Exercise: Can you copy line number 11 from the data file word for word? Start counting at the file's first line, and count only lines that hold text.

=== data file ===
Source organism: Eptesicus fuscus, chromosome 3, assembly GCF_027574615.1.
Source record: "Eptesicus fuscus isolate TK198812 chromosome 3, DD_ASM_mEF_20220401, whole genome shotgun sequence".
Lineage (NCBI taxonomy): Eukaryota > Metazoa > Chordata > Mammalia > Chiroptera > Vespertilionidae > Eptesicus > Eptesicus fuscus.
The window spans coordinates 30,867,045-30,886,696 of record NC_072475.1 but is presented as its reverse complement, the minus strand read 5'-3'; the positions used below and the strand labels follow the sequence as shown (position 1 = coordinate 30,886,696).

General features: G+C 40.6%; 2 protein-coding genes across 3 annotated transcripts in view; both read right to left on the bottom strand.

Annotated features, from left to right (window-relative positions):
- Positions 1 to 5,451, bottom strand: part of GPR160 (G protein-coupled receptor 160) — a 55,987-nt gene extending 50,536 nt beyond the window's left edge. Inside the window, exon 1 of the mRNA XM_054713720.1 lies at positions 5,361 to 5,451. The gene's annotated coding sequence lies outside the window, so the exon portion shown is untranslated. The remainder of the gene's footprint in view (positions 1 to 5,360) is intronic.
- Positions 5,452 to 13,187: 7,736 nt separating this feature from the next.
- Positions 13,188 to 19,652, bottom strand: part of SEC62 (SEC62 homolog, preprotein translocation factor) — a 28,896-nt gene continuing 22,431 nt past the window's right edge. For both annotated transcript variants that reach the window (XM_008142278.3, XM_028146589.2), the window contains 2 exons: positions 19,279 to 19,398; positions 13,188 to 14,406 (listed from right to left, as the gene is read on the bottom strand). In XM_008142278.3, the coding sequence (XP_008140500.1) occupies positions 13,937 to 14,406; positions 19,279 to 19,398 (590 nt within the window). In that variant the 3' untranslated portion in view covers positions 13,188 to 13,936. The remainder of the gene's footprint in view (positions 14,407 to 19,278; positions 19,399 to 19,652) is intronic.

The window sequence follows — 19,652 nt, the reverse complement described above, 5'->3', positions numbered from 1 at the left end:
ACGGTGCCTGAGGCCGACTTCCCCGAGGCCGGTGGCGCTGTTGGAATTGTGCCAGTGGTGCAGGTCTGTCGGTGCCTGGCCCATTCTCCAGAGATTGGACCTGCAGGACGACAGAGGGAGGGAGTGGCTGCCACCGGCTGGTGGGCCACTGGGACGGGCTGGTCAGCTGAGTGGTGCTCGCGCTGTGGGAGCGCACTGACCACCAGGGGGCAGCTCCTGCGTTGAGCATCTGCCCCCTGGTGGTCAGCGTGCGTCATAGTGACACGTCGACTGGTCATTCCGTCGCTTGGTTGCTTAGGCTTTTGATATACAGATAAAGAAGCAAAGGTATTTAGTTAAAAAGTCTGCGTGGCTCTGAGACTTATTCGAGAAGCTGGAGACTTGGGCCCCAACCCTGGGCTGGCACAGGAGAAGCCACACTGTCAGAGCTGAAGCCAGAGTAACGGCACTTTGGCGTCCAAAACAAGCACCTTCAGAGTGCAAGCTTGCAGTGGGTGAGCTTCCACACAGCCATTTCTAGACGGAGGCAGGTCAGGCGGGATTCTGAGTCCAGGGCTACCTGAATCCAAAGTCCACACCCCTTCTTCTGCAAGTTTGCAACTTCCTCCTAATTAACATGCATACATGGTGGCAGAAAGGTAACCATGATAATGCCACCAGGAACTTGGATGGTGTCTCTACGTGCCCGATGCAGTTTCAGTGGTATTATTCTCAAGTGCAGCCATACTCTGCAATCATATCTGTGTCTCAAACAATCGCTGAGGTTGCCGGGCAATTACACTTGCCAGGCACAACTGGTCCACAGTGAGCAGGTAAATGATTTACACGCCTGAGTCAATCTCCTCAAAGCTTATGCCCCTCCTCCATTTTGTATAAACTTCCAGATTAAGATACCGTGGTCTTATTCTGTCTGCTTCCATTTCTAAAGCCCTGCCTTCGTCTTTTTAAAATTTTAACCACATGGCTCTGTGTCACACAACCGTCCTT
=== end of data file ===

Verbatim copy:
ACGGTGCCTGAGGCCGACTTCCCCGAGGCCGGTGGCGCTGTTGGAATTGTGCCAGTGGTGCAGGTCTGTCGGTGCCTGGCCCATTCTCCAGAGATTGGACCTGCAGGACGACAGAGGGAGGGAGTGGCTGCCACCGGCTGGTGGGCCACTGGGACGGGCTGGTCAGCTGAGTGGTGCTCGCGCTGTGGGAGCGCACTGACCACCAGGGGGCAGCTCCTGCGTTGAGCATCTGCCCCCTGGTGGTCAGCGTGCGTCATAGTGACACGTCGACTGGTCATTCCGTCGCTTGGTTGCTTAGGCTTTTGATATACAGATAAAGAAGCAAAGGTATTTAGTTAAAAAGTCTGCGTGGCTCTGAGACTTATTCGAGAAGCTGGAGACTTGGGCCCCAACCCTGGGCTGGCACAGGAGAAGCCACACTGTCAGAGCTGAAGCCAGAGTAACGGCACTTTGGCGTCCAAAACAAGCACCTTCAGAGTGCAAGCTTGCAGTGGGTGAGCTTCCACACAGCCATTTCTAGACGGAGGCAGGTCAGGCGGGATTCTGAGTCCAGGGCTACCTGAATCCAAAGTCCACACCCCTTCTTCTGCAAGTTTGCAACTTCCTCCTAATTAACATGCATACATGGTGGCAGAAAGGTAACCATGATAATGCCACCAGGAACTTGGATGGTGTCTCTACGTGCCCGATGCAGTTTCAGTGGTATTATTCTCAAGTGCAGCCATACTCTGCAATCATATCTGTGTCTCAAACAATCGCTGAGGTTGCCGGGCAATTACACTTGCCAGGCACAACTGGTCCACAGTGAGCAGGTAAATGATTTACACGCCTGAGTCAATCTCCTCAAAGCTTATGCCCCTCCTCCATTTTGTATAAACTTCCAGATTAAGATACCGTGGTCTTATTCTGTCTGCTTCCATTTCTAAAGCCCTGCCTTCGTCTTTTTAAAATTTTAACCACATGGCTCTGTGTCACACAACCGTCCTT